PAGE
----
Bell was a determined man but was he a psychopath? He read the letter again, surveying the handwriting for evidence of derangement but there was none. This wasn’t some rambling, half-crazed diatribe, scrawled in crayon and inspired by demonic voices. It was angry and there was an undeniable level of frustration at Tom’s failure to engage with him but that was all. Having singled Tom out, Bell presumably felt the hurt of rejection. The handwriting was neat enough and it flowed evenly across the page. Tom couldn’t help wondering if this really was the same hand that brought a hammer crashing down repeatedly onto a defenceless woman’s skull until she lay dead in the front seat of her own car? A jury thought so and the judge had told Bell he was a monster. Tom remembered that much about a case that dominated the front pages for days a couple of years back. Was Richard Bell insane or was he really an innocent man; the latest in a long line of miscarriages of justice in a British legal system discredited by one scandal after another.

Tom took the letter into his living room, if he could still accurately call it that with the carpet ripped up and tools scattered everywhere. He sat in the room’s solitary arm chair and read it once more. Richard Bell’s message was consistent and clear. He wasn’t mad and he wasn’t bad. He hadn’t killed his lover. Someone else had done that and he was still out there.

BEHIND DEAD EYES is out now. You can buy it here from  Amazon here

Find out more about Howard Linskey at and follow him on Twitter @HowardLinksey

And be sure to check out all the other great stops along the tour …

BDE Blog Tour banner

#ChooseThePlot launches today!


Those experimental folks at Specsavers and Penguin are launching a new literary experiment today – #ChooseThePlot.

They’re inviting crime thriller fans to get involved in the creation of a new novella through the online crime community Dead Good Books.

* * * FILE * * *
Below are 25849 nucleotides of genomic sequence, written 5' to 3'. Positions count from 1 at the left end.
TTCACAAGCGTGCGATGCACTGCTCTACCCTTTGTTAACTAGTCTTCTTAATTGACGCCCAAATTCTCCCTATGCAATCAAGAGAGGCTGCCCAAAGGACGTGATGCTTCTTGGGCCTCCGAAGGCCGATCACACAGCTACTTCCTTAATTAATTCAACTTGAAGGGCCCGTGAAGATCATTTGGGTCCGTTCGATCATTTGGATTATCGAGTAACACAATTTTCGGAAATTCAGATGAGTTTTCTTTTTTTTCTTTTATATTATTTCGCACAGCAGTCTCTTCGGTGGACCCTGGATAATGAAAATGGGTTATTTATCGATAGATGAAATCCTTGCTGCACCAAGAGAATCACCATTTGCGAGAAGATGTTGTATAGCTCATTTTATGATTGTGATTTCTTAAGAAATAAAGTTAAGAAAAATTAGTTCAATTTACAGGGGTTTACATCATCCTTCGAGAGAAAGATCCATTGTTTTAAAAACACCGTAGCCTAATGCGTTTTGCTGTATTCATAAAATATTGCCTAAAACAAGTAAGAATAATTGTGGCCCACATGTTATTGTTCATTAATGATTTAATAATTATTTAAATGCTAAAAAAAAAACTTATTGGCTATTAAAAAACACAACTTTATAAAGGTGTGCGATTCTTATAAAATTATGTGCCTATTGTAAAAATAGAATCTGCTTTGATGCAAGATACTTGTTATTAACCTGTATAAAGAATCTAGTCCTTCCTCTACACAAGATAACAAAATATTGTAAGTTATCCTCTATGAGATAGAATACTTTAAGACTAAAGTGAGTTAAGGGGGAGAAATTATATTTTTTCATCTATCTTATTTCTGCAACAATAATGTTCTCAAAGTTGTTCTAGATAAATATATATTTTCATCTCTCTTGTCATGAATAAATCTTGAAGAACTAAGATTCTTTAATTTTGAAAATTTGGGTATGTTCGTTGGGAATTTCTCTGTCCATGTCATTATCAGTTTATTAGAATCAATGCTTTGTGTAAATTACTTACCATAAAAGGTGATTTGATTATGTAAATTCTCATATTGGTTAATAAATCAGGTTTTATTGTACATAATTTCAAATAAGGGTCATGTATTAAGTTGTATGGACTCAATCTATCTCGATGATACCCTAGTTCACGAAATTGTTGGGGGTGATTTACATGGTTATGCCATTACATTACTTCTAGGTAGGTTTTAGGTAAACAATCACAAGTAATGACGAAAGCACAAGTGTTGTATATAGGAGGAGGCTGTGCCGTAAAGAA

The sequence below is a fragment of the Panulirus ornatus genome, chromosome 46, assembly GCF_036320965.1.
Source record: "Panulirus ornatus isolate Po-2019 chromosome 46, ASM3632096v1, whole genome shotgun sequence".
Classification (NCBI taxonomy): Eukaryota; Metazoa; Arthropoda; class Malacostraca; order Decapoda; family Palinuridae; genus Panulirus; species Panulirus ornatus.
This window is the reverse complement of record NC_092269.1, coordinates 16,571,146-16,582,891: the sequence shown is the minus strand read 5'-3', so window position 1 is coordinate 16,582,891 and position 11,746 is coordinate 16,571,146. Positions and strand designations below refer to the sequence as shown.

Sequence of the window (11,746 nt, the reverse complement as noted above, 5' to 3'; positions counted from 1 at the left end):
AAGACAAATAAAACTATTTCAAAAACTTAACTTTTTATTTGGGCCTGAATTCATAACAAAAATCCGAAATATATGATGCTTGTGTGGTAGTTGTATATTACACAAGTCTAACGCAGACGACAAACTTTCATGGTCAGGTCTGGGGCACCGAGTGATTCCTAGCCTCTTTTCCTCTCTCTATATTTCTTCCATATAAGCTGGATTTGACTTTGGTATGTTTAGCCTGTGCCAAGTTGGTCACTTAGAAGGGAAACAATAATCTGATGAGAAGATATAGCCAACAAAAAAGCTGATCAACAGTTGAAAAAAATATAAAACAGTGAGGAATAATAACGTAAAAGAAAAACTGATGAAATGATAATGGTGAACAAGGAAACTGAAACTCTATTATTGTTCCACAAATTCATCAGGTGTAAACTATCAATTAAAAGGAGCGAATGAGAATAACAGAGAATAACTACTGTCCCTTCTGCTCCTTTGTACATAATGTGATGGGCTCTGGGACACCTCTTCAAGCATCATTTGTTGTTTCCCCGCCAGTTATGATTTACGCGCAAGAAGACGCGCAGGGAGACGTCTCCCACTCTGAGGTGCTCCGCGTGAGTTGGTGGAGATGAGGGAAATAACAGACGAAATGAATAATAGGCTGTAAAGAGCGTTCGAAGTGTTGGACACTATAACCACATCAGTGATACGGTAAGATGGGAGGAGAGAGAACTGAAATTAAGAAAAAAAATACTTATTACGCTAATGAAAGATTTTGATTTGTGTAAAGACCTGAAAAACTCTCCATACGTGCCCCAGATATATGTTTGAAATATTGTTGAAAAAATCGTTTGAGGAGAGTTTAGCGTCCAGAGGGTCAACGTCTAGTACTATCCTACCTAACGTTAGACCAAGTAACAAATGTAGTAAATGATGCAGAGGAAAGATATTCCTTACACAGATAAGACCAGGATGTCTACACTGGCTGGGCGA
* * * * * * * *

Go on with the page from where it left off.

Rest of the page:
#ChooseThePlot will use social media to get your views on the plot, steering the story for crime writers Christopher Fowler, James Oswald and Jane Casey to write. Each author will write a chapter following on from the last, shaping the story and adding their own unique take on the situations presented to them.

On 24th October, at the end of this experimental process, a digital only eBook of the novella will be available to download for free.


To get involved with #ChooseThePlot hop on over to where you’ll find all the info on how to get involved and the details of how the stories are progressing.

Happy plotting!

Best Bookish Bank Holiday Ever with #PenguinJourneys #AskaPenguin

Penguin Journeys Logo

Penguin Journeys Logo

With the last bank holiday of the summer here, there’s still time to get bookish inspiration from the fabulous #PenguinJourneys team.

#PenguinJourneys strives to make boring travel-time a thing of the past by giving holiday reading recommendations from Penguin Random House UK and its wonderful authors.

If you’re looking for a recommended read, simply tweet your bookish question to the team using the hashtags #AskaPenguin and #PenguinJourneys this Friday lunchtime to receive a recommended read in book, eBook, audiobook or even perhaps a podcast format.

You can also check out the fabulous #PenguinJourneys blog pages at to see some of the great journeys and reading recommendations they’re talking about including some sneak previews like a fabulous extract of The Rosie Effect by Graeme Simsion.

If pinning is your thing, #PenguinJourneys has teamed up with authors including Clare Balding and Graeme Simsion to take you on a literary odyssey around the world. Find out more on Pinterest here: and explore famous literary journeys, listen to extracts from the audiobooks mapped to each voyage, and be inspired by stories from their holiday destinations.

Let’s make this the best bookish bank holiday of 2014.

Happy Reading!